2015 To Walk the Earth in Safety: Somalia
Two decades of civil war and internal conflicts, as well as periodic border conflicts with Ethiopia, severely contaminated Somalia with landmines and UXO. Several years of humanitarian demining support from the United States and the international community have reduced the level of contamination significantly in Somaliland, a semi-autonomous region of Somalia, and led to a decrease in mine-related accidents. According to HALO, 221 confirmed hazardous areas, covering 19.9 million square meters (7.4 square miles) of land, remain to be cleared in Somaliland as of April 2014. In Puntland, a 2005 landmine impact survey identified 35 mine-affected communities in 47 suspected hazardous areas, impacting about 151,000 people. No estimates yet exist of landmine and UXO contamination in south-central Somalia.
From FY1998 through FY2014, the United States invested more than $20.3 million in CWD programs in Somalia, with the bulk of this assistance for humanitarian demining in Somaliland. The United States gave additional funds to Somalia outside of Somaliland for SA/LW destruction and control, MANPADS stockpile reduction, victim assistance and other programs, increasing access to land and critical infrastructure.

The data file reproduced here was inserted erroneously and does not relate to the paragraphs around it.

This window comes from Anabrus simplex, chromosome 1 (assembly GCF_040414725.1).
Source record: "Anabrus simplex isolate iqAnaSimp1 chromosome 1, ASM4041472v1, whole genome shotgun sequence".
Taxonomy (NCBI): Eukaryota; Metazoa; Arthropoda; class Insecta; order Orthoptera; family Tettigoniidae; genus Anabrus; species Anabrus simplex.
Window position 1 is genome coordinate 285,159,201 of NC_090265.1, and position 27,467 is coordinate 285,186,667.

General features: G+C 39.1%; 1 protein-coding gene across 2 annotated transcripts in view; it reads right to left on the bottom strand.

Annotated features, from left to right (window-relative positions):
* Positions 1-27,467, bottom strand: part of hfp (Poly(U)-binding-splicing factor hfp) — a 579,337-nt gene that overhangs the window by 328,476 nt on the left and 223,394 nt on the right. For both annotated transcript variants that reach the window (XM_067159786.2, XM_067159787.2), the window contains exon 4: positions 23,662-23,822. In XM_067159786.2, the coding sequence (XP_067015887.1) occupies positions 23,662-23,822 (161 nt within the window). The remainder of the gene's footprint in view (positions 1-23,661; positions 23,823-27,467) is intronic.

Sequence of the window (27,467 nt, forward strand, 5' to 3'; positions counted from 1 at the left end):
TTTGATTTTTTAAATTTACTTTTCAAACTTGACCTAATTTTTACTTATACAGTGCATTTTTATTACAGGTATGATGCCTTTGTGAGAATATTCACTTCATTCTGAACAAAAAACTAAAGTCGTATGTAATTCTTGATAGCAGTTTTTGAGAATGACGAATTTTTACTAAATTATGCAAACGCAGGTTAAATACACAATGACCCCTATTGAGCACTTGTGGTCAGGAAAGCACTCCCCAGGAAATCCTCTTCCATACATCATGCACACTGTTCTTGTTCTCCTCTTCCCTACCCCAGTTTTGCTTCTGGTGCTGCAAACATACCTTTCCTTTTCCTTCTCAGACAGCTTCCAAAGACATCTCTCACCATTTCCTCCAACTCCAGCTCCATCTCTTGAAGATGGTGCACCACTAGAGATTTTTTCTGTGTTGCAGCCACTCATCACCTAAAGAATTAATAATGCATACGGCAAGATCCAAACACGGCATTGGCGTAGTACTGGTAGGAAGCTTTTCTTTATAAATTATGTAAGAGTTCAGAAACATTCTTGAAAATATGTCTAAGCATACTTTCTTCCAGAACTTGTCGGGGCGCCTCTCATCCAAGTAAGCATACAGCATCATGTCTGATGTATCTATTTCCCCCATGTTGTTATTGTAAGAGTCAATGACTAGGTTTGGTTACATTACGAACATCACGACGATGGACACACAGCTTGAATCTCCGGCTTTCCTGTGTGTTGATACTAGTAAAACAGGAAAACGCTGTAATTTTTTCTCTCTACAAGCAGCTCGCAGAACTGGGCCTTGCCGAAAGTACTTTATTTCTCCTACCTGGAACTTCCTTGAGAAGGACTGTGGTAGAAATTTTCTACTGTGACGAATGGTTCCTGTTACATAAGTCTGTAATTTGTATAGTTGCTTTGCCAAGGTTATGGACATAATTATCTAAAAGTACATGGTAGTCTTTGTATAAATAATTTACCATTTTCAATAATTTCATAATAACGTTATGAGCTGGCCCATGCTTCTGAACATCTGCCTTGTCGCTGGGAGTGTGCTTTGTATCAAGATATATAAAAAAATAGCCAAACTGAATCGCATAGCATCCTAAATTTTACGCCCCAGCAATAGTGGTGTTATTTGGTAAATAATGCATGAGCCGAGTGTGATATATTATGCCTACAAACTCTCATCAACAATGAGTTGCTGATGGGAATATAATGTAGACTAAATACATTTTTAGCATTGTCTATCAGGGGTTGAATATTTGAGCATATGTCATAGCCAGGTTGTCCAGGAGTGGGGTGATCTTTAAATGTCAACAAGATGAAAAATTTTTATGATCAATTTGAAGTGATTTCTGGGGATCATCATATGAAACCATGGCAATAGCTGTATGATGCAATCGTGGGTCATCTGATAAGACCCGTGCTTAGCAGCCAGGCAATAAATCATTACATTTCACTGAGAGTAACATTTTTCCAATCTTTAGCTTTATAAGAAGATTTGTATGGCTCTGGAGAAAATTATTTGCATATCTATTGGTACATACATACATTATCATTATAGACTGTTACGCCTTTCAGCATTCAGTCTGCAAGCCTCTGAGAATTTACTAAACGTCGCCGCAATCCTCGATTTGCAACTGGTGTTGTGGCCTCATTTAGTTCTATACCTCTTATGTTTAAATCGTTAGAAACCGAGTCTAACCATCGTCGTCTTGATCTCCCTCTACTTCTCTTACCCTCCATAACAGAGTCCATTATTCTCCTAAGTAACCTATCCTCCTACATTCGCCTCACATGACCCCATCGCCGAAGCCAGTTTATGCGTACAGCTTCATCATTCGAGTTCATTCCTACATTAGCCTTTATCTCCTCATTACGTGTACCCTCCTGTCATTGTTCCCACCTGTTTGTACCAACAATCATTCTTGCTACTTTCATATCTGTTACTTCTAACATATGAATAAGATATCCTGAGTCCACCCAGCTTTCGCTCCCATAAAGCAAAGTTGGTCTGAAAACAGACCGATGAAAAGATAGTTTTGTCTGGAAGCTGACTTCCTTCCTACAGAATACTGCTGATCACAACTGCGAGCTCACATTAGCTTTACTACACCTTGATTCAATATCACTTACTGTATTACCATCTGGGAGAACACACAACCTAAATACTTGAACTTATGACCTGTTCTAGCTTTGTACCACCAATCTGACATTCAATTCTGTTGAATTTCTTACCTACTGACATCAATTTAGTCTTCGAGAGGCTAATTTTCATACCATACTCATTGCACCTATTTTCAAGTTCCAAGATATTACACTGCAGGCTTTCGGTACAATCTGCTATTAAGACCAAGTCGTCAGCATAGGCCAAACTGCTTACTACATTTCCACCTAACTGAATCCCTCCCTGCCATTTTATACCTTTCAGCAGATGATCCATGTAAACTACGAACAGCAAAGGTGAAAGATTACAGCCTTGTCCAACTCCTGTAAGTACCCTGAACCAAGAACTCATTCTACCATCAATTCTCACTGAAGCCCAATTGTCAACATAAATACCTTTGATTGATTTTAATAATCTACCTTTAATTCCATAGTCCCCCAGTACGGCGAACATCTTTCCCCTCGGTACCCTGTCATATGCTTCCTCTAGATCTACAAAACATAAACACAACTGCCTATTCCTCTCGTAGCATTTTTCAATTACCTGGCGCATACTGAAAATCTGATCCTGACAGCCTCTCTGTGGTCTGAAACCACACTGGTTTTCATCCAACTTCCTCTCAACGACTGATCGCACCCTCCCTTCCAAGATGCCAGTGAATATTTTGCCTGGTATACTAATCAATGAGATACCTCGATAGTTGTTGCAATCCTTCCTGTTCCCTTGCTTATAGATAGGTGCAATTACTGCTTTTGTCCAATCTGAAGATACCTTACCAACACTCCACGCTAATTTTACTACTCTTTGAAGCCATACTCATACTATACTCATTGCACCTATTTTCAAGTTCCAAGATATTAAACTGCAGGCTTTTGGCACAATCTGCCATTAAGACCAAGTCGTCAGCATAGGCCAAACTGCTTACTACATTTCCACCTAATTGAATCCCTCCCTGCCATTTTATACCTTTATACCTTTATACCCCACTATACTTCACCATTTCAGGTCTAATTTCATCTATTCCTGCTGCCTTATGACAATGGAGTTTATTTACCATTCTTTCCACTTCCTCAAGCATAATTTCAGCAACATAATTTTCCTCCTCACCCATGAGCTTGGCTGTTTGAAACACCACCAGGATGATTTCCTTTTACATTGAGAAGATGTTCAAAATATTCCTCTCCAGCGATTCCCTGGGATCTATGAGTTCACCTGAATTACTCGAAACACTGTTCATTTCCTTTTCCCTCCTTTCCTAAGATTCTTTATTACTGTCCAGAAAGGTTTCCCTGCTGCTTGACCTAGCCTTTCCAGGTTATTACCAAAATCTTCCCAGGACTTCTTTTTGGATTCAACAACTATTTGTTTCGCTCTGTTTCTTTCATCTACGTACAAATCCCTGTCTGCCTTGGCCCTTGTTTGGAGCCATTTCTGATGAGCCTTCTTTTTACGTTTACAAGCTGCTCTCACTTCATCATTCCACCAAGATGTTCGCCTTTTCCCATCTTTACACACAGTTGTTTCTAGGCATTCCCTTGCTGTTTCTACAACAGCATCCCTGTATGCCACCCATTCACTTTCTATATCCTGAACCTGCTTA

In FY2014, the U.S. government contributed $2 million for CWD in Somalia.
The Department of State supported the work of the following implementing partners:
• Danish Demining Group continued projects for MANPADS reduction and PSSM improvements in Somaliland.
• HALO continued landmine and UXO clearance, surveyed and resurveyed suspected hazardous areas, and conducted mine risk education in Somaliland.
• MAG improved Somalia’s military, police, and maritime forces’ PSSM capacity. This included building armories for the Somali National Army in Mogadishu.